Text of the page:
Health Care Industry Pushes Back Against Cybersecurity Proposal

A proposed rule that would require the nation’s most critical industries to more quickly report cyberattacks is raising the ire of the health care industry, which claims the new directives could actually hinder its response in a crisis.

Why it matters: Cyberattacks have sent shockwaves across the health care industry, but regulators and providers don’t agree on how to get a handle on the problem.

Driving the news: The comment period for new rules surrounding cyberattacks, which closed last Wednesday, illustrates that division.

  • The Cyber Incident Reporting for Critical Infrastructure Act of 2022 called for companies and organizations to report cyberattacks within 72 hours and ransoms paid within 24 hours.
  • In rules proposed in April to implement the act, the Cybersecurity and Infrastructure Security Agency (CISA) laid out which entities would be subject to reporting a cyberattack, defined what a “substantial” incident is and specified reporting requirements.
  • It also included enforcement mechanisms if entities don’t comply.

CISA says the agency isn’t learning about many cyberattacks in a timely way, making it difficult to not only quickly help victims but also spot trends and warn other companies about known vulnerabilities.

  • The mandated reporting is “not so we can hold people accountable, but so we can use that information for the benefit of the overall cybersecurity ecosystem,” said Brandon Wales, CISA’s executive director, in an online video.
  • But health systems and physician practices have since said in submitted comments that the proposal places overly onerous responsibilities on health care organizations and called for more flexibility.

What they’re saying: The proposal would require “a description of the covered entity’s security defenses” defining their entire security architecture, the College of Healthcare Information Management Executives and the Association for Executives in Healthcare Information Security stated in a letter to CISA’s director.

  • That’s not only a tremendous amount of information to provide, but also a dangerous treasure trove if obtained by bad actors, they wrote.
  • The American Hospital Association called CISA’s definition of “substantial cyber incident” ambiguous, saying it could result in both excessive disclosures of cybersecurity incidents and the underreporting of potentially significant events.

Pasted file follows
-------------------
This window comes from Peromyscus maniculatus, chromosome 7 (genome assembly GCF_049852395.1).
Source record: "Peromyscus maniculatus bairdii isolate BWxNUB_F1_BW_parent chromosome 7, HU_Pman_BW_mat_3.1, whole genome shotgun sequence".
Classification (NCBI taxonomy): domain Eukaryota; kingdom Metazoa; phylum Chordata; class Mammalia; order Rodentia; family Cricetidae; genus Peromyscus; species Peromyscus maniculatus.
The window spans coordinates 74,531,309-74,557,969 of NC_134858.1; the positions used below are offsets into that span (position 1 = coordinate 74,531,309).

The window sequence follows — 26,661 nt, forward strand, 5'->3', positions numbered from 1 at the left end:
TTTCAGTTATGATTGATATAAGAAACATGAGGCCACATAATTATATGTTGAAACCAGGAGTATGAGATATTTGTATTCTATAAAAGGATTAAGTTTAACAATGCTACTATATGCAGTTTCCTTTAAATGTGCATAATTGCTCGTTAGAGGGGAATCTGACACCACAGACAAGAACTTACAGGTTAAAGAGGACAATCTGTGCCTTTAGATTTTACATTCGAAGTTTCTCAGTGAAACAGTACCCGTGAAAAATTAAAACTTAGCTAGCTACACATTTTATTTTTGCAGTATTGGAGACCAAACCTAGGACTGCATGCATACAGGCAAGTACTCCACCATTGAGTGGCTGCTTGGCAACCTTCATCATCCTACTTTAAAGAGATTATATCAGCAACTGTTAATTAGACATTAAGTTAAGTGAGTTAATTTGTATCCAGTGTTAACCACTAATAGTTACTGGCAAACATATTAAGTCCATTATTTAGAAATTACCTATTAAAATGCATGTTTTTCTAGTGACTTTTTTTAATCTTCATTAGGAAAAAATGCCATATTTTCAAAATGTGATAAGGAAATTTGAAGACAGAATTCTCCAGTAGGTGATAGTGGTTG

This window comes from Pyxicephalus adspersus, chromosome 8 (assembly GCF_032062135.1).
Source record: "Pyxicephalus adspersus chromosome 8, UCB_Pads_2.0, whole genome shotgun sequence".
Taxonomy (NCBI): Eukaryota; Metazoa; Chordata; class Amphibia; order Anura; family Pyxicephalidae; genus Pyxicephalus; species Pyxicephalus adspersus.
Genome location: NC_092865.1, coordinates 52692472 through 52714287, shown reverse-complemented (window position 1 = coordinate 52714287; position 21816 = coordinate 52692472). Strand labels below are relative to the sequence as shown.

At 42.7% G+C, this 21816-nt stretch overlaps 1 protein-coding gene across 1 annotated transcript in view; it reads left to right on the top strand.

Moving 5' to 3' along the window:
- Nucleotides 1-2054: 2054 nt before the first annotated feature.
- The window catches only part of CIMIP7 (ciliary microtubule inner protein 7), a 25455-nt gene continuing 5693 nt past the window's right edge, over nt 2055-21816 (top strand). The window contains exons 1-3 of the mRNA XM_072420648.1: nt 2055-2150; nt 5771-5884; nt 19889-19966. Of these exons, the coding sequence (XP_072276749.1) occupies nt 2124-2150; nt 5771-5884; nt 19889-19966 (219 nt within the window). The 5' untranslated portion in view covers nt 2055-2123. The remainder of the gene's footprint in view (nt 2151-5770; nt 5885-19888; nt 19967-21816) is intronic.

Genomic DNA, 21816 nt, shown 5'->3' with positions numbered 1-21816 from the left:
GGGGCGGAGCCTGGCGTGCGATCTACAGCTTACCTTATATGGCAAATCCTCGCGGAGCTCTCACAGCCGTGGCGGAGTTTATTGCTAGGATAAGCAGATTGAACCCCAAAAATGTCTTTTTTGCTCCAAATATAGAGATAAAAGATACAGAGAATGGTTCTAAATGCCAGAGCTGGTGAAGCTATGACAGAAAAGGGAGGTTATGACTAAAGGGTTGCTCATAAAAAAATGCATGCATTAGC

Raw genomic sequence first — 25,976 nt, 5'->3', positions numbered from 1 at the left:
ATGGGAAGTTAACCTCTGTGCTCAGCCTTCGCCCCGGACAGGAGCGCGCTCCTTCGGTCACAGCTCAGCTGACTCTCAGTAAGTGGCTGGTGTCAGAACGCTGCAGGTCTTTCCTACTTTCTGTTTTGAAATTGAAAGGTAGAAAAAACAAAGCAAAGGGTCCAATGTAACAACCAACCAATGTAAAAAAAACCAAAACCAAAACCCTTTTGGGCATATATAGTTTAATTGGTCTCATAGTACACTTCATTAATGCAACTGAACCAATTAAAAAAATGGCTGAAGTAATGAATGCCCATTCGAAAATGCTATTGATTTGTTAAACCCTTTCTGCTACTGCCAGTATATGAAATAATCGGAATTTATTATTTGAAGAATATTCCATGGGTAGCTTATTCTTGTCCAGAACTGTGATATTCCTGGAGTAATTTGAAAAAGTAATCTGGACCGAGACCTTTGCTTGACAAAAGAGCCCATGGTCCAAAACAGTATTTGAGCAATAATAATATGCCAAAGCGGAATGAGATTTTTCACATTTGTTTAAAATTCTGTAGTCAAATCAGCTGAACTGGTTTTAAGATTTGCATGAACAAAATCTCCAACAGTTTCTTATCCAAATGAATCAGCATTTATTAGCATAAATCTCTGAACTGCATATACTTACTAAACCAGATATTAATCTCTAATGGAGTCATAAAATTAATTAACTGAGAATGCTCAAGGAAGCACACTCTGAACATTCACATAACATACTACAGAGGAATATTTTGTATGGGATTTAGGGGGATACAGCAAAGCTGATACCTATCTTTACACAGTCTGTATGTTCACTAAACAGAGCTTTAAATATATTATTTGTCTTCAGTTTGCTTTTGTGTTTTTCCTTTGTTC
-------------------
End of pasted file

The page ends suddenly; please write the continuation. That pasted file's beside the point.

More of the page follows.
• The American Hospital Association called on the agency to make the reporting process more flexible. Hospitals could communicate vital information to the feds “without diverting crucial staff and resources away from containing the attack,” they wrote to CISA.

Between the lines: Organizations also raised concerns that reporting requirements did not appear to be harmonized across government agencies, with worries that a CIRCIA report might trigger the need for a breach report under HIPAA, the Medical Group Management Association wrote to the agency.

  • It is also unclear what organization is responsible for CIRCIA reporting and whether when a third-party service provider has a substantial incident — as happened with Change Healthcare — it would be subject to the CIRCIA reporting instead.

Worth noting: Groups also raised particular concerns about a proposed enforcement mechanism included in the proposal to penalize organizations that don’t comply with the law in a timely fashion.

  • They’re victims of a cyberattack,” Chelsea Arnone, director of federal affairs for CHIME told Axios.
  • “The most well-resourced hospitals and health systems can spend all the money in the world, but they are facing a constant threat from people that have nothing but time and want to inflict damage,” she said.

What to watch: It’s not clear how the reversal of the “Chevron deference” doctrine will impact this rule-making process.

  • The doctrine previously gave executive branch agencies discretion to interpret unclear laws or ones subject to more than one interpretation.

What’s next: CISA will have 18 months to issue a final rule, taking into account not just comments from the health care industry but other sectors that would be impacted by the rules.


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